Wrestling in the Clinton Years: Winner by Glitterball

By Martin Dixon (@BunnySuicida)

WCW Monday Nitro, July 1st, 1996.

Yes it’s that time again, time for another scintillating edition of Wrestling in the Clinton years, a better slice of 90s nostalgia than the New Age Outlaws getting a title run in 2014. Bash at the Beach is a mere six days away ans Eric Bischoff has returned after being powerbombed through a stage at the last pay per view event. His return means that poor Tony Schiavone and Larry Zybszko are relegated to commentating at ringside like paupers. Their intro is interrupted by an irate Diamond Dallas Page who is upset at the apparent theft of his Battlebowl/Lord of the ring er, ring. He demands everyone in the arena be strip searched until it is found before storming off in a huff. With DDP gone, Larry and Tony can continue to recap last week’s confusing ending and wonder aloud just who “the third man” really is. Larry even drops the phrase “New World Order” before the group even exists.  Geez Larry, don’t spoil things ahead of time.

The fallout from last week spills into the first match as Harlem Heat, who won the tag team titles with a little help from the Outsiders, face the Steiner brothers who were also involved in the match, but not involved in the pinfall. A mystery unfolds as Booker T is talking on a mobile phone during his entrance but the recipient of the call is unknown.

Screenshot_2015-09-22-15-27-43The match begins with Booker blocking a hiptoss by Scott Steiner but falls prey to a belly to belly suplex and press slam by Scott that delights the Maryland fans in attendance. The four Horsemen are shown enjoying the hospitality of the VIP table as Stevie Ray finally gives Harlem Heat the upper hand as he clubs Rick Steiner into the mat but he too is sent flying thanks to a german suplex by “the dog-faced gremlin”.

As the match unfolds we possibly see who Booker was on the phone to as Colonel Robert Parker wanders down to the ring, still full of love for the Heat’s former manager Sister Sherri. It seems that Parker has taken over the managerial duties of Booker and Stevie now they are the champs.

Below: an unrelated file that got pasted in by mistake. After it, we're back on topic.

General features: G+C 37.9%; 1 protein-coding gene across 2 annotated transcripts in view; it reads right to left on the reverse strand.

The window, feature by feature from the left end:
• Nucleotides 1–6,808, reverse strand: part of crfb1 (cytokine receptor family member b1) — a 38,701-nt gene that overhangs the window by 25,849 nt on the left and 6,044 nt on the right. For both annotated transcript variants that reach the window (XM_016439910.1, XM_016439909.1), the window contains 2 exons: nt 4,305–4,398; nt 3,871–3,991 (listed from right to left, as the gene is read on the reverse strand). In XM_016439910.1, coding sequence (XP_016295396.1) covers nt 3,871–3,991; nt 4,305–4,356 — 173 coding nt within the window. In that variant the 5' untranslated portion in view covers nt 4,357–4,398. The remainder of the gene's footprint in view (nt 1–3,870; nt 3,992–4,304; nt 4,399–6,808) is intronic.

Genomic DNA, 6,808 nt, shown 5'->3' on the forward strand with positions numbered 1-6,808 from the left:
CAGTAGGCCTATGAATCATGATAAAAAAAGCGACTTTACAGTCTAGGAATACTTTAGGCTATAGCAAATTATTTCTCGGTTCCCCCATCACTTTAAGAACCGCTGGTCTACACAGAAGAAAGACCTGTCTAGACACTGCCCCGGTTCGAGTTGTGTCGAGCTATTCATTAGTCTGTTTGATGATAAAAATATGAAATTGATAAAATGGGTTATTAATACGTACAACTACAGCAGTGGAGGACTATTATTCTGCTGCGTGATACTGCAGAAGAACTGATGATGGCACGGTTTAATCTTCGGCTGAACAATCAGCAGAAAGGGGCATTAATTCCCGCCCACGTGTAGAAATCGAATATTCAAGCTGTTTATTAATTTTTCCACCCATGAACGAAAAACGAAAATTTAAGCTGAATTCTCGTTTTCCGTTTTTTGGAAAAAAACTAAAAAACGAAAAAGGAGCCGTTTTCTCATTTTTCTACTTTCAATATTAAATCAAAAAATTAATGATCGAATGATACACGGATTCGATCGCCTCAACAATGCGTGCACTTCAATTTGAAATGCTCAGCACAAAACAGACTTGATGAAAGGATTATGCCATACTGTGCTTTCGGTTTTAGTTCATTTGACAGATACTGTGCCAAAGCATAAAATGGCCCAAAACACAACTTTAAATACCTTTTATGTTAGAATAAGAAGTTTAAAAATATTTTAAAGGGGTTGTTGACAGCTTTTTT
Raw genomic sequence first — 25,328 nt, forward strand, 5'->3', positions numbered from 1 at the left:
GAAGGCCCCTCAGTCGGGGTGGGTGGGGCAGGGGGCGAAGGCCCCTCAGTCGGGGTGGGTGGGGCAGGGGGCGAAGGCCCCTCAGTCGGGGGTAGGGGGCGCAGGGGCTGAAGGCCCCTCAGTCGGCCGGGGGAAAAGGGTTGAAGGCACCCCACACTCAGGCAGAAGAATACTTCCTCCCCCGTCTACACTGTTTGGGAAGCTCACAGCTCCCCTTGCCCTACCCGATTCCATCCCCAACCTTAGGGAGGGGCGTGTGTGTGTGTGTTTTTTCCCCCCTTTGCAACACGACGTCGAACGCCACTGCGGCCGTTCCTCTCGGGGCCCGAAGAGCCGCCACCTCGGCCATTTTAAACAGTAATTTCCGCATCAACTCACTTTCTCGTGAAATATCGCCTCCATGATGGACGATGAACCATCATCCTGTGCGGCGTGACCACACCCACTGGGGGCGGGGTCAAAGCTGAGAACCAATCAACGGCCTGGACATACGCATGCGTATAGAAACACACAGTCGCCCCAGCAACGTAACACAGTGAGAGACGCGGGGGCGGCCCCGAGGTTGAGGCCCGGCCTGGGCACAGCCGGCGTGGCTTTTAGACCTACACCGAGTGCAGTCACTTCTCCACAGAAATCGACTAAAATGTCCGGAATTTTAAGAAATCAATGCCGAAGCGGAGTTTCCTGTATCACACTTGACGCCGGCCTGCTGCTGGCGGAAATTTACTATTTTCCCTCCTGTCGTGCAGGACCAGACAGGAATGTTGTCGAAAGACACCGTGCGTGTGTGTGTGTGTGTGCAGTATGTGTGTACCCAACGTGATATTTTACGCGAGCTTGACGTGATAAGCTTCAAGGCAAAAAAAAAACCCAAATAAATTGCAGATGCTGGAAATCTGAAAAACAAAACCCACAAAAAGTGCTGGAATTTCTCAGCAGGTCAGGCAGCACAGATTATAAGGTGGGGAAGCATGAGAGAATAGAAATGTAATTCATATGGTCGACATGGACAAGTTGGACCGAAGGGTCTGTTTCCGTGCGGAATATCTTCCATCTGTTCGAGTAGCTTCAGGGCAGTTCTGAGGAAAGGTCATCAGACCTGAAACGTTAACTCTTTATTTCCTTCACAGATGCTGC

His help proves invaluable as the Steiners look to upend Harlem Heat as they attempt a double team top rope bulldog.  As Rick is perched on the top rope,  Parker leaps onto the apron and whacks Rick with his walking cane, Booker T escapes Scott’s shoulders and pins Rick among the confusion as Stevie deals with Scott. The referee counts Rick’s shoulders down and Harlem Heat keep hold of their championship.  This was a spirited opening match and a decent way to kick off a show.

After the opener Gene Okerlund joins the Horsemen at their VIP table for a little chat. With two talented orators in front of him Gene’s decision to stick his mic in Debra Mcmichael’s face to begin the segment is borderline offensive.  One thing clear to all is that Debra was not put upon this Earth to deliver dialogue.  Thankfully Arn Anderson’s turn to speak goes far better, as does Flair’s.  The interview ends with this baffling piece of wisdom courtesy of Steve Mcmichael; “money makes the monkey dance’. Whatever you say fella.

Glacier sure is taking his sweet time.

Next up is one of those “really?” moments in wrestling as Disco Inferno faces Kurasawa, better known as Manabu Nakanishi, that’s former IWGP heavyweight champion Manabu Nakanishi in a most bizarre development.

Disco is his usual cowardly self but sadly the crowd care little for either man and his antics play before a cacophony of silence. The theme of this match is that Kurasawa easily outclasses Disco and beats him black and blue until he becomes distracted as Disco’s hit entrance theme blares throughout the arena and what can only be described as a “bargain basement Elvis” dances his way down to the ring and a glitterball decends from the rafters. Zybszko wins the evening’s commentary with the stunning line “maybe this is the third man” as Disco’s mystery accomplice appears. With all eyes on discount Elvis Disco grabs the glitterball and swings it into Kurasawa,  knocking him out and down to the mat for a count of three. I can’t believe I get to type this but your winner via glitterball: Disco Inferno. Disco’s comedy antics are becoming somewhat of a highlight of these longer Nitros, he has a clear role and he’s playing it to the best of his ability and is utilizing every aspect of his gimmick and that is something to respect.

DDP still can’t find his Battlebowl ring and as he makes his way to the ring to fight Scotty Riggs, he accosts a poor stage hand forcing the poor guy to turn out his pockets.  Page continues to impress me with each passing episode and he continues to do so here in this match as a visibly angry Page takes his frustration out on poor Riggs as he is subjected to a Pumphandle backbreaker by DDP along with an abdominal stretch that brought back some disturbing IRS flashbacks. Riggs does try to begin a comeback with a moonsault onto Page but as he tries to follow it up with a bodyslam,  Page counters it into the ever-impressive Diamond Cutter to earn him yet another victory.

After the match Page is still upset during his interview with Mean Gene, even accusing Okerlund of stealing his jewellery and checking his pockets too. The rise of DDP is another high point of Nitro now that Lex Luger’s questionable motives seem to have been resolved and it’s nice to have something else for me to latch onto.